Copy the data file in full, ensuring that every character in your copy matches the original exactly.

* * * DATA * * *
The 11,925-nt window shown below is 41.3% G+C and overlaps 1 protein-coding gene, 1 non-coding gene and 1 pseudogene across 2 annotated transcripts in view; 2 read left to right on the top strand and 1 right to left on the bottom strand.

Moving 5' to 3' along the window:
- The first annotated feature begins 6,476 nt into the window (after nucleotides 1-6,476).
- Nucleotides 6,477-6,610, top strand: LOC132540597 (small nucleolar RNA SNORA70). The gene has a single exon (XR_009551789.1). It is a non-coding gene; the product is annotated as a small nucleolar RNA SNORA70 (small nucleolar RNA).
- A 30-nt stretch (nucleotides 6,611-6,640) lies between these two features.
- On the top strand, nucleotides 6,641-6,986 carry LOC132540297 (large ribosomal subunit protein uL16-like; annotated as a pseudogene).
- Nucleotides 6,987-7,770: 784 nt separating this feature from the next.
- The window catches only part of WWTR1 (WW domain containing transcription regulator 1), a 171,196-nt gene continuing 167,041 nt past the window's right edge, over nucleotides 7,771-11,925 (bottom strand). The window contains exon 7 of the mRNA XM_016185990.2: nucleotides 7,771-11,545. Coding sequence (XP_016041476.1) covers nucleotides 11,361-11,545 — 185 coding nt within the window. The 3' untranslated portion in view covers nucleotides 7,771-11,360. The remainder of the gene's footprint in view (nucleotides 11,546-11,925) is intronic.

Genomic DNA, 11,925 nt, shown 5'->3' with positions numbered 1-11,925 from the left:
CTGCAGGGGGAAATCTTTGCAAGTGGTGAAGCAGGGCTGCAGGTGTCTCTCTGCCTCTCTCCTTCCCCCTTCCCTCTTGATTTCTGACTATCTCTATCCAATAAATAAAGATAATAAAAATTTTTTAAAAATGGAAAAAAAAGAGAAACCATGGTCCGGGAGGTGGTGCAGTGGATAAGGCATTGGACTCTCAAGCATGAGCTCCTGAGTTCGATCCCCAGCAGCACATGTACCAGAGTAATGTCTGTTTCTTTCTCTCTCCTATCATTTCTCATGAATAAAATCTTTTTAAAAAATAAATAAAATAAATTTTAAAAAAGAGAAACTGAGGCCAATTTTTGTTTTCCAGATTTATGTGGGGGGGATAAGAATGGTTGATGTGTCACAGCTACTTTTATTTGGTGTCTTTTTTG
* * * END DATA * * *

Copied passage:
The 11,925-nt window shown below is 41.3% G+C and overlaps 1 protein-coding gene, 1 non-coding gene and 1 pseudogene across 2 annotated transcripts in view; 2 read left to right on the top strand and 1 right to left on the bottom strand.

Moving 5' to 3' along the window:
- The first annotated feature begins 6,476 nt into the window (after nucleotides 1-6,476).
- Nucleotides 6,477-6,610, top strand: LOC132540597 (small nucleolar RNA SNORA70). The gene has a single exon (XR_009551789.1). It is a non-coding gene; the product is annotated as a small nucleolar RNA SNORA70 (small nucleolar RNA).
- A 30-nt stretch (nucleotides 6,611-6,640) lies between these two features.
- On the top strand, nucleotides 6,641-6,986 carry LOC132540297 (large ribosomal subunit protein uL16-like; annotated as a pseudogene).
- Nucleotides 6,987-7,770: 784 nt separating this feature from the next.
- The window catches only part of WWTR1 (WW domain containing transcription regulator 1), a 171,196-nt gene continuing 167,041 nt past the window's right edge, over nucleotides 7,771-11,925 (bottom strand). The window contains exon 7 of the mRNA XM_016185990.2: nucleotides 7,771-11,545. Coding sequence (XP_016041476.1) covers nucleotides 11,361-11,545 — 185 coding nt within the window. The 3' untranslated portion in view covers nucleotides 7,771-11,360. The remainder of the gene's footprint in view (nucleotides 11,546-11,925) is intronic.

Genomic DNA, 11,925 nt, shown 5'->3' with positions numbered 1-11,925 from the left:
CTGCAGGGGGAAATCTTTGCAAGTGGTGAAGCAGGGCTGCAGGTGTCTCTCTGCCTCTCTCCTTCCCCCTTCCCTCTTGATTTCTGACTATCTCTATCCAATAAATAAAGATAATAAAAATTTTTTAAAAATGGAAAAAAAAGAGAAACCATGGTCCGGGAGGTGGTGCAGTGGATAAGGCATTGGACTCTCAAGCATGAGCTCCTGAGTTCGATCCCCAGCAGCACATGTACCAGAGTAATGTCTGTTTCTTTCTCTCTCCTATCATTTCTCATGAATAAAATCTTTTTAAAAAATAAATAAAATAAATTTTAAAAAAGAGAAACTGAGGCCAATTTTTGTTTTCCAGATTTATGTGGGGGGGATAAGAATGGTTGATGTGTCACAGCTACTTTTATTTGGTGTCTTTTTTG